Political interest groups having greater influence on criminal justice leaders, law expert says

‘We need to make sure that we’re punishing criminals and that we’re effectively removing them from the streets,’ commissioner says

SAN ANTONIO – There’s been a trend of district attorney offices influenced by political groups and nonprofits, according to a law professor at Texas A&M University School of Law.

Professor Cynthia Alkon said political groups and nonprofits are very engaged in what’s happening in our criminal legal system on all sides of the political spectrum.

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“In more recent years, district attorneys in a whole lot of communities have recognized that they do have broad discretionary power. There’s almost no check on the power that DAs have in terms of deciding what cases to file and how to file them,” Alkon said.

She said district attorney offices get a lot of feedback from different groups. But the same thing is happening to other offices of elected officials.

Social criminal reform changes are also a trend happening across the nation.

“What the DA’s job ultimately is to look at it as a big picture and think about what are the things that we can influence through the DA’s office that are going to help bring the whole community forward, which, of course, includes looking at crime rates, but it includes bigger issues, too,” Alkon said.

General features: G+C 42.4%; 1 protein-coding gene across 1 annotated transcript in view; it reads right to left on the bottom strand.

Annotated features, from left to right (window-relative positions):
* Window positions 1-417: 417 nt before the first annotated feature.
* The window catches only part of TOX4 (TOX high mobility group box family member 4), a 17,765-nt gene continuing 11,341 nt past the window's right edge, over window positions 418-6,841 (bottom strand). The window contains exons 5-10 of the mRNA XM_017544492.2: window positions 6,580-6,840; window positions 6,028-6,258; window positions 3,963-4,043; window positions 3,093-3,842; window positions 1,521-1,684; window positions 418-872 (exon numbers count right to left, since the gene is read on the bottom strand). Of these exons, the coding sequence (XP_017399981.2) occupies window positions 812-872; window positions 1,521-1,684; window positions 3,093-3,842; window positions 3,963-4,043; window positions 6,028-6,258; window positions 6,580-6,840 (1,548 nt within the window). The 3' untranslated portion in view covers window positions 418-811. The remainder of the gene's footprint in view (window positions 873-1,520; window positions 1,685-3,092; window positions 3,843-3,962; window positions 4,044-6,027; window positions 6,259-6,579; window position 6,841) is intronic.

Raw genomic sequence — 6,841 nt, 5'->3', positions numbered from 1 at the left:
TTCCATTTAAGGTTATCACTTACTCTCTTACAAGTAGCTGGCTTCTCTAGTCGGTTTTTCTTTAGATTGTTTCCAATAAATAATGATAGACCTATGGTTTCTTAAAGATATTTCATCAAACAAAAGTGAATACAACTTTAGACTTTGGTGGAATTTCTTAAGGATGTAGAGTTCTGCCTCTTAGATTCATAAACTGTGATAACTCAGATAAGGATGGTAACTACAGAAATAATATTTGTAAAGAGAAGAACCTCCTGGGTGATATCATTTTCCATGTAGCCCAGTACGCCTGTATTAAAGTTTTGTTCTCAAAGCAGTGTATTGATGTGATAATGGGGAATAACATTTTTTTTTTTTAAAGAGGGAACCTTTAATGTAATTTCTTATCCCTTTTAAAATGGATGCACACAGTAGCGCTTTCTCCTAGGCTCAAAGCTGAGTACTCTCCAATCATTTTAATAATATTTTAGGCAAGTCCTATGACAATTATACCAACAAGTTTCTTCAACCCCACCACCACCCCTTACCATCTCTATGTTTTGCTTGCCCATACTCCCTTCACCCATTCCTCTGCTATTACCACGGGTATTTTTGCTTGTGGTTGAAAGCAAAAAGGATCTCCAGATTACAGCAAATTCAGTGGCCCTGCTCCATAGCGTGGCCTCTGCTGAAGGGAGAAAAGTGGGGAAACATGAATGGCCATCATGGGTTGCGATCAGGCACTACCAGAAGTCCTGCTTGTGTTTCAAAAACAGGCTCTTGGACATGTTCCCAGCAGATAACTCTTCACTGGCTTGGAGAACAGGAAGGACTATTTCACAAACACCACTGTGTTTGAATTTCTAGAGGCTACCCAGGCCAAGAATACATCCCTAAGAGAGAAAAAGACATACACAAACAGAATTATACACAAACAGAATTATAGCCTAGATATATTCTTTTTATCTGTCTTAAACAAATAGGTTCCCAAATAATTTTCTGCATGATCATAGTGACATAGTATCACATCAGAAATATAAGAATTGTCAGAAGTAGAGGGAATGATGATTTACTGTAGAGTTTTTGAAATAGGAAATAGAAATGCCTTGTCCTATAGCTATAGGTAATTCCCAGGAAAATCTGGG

Bexar County Precinct 3 Commissioner Grant Moody said he doesn’t like the idea of an outside group influencing justice for local families.

“I’m uncomfortable with the idea that the DA and his deputies are engaging with, you know, an outside political group on these confidential cases,” he said. “And it begs the question: ‘Is an outside political group influencing prosecuting decisions here in Bexar County?’”

Moody said Bexar County District Attorneys are elected to follow the laws, not create social and political changes.

“We need to make sure that we’re punishing criminals and that we’re effectively removing them from the streets. And the agenda of transforming or reimagining criminal justice is not what citizens in Bexar County want,” Moody added.

KSAT reached out to Bexar County Judge Peter Sakai and the three other commissioners for comment on the working relationship Gonzales and his office have with an Austin-based group with links to a California nonprofit. They were unavailable for comment.

The San Antonio Police Department declined to comment on this story, and we are still waiting for the Bexar County Sheriff’s Office to answer our request for comment.


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About the Authors

Patty Santos joined the KSAT 12 News team in July 2017. She has a proven track record of reporting on hard-hitting news that affects the community.

Gavin Nesbitt is a photojournalist and video editor who joined KSAT in September 2021. He has traveled across the great state of Texas to film, conduct interviews and edit many major news stories, including the White Settlement church shooting, Hurricane Hanna, 2020 presidential campaigns, Texas border coverage and the Spurs.

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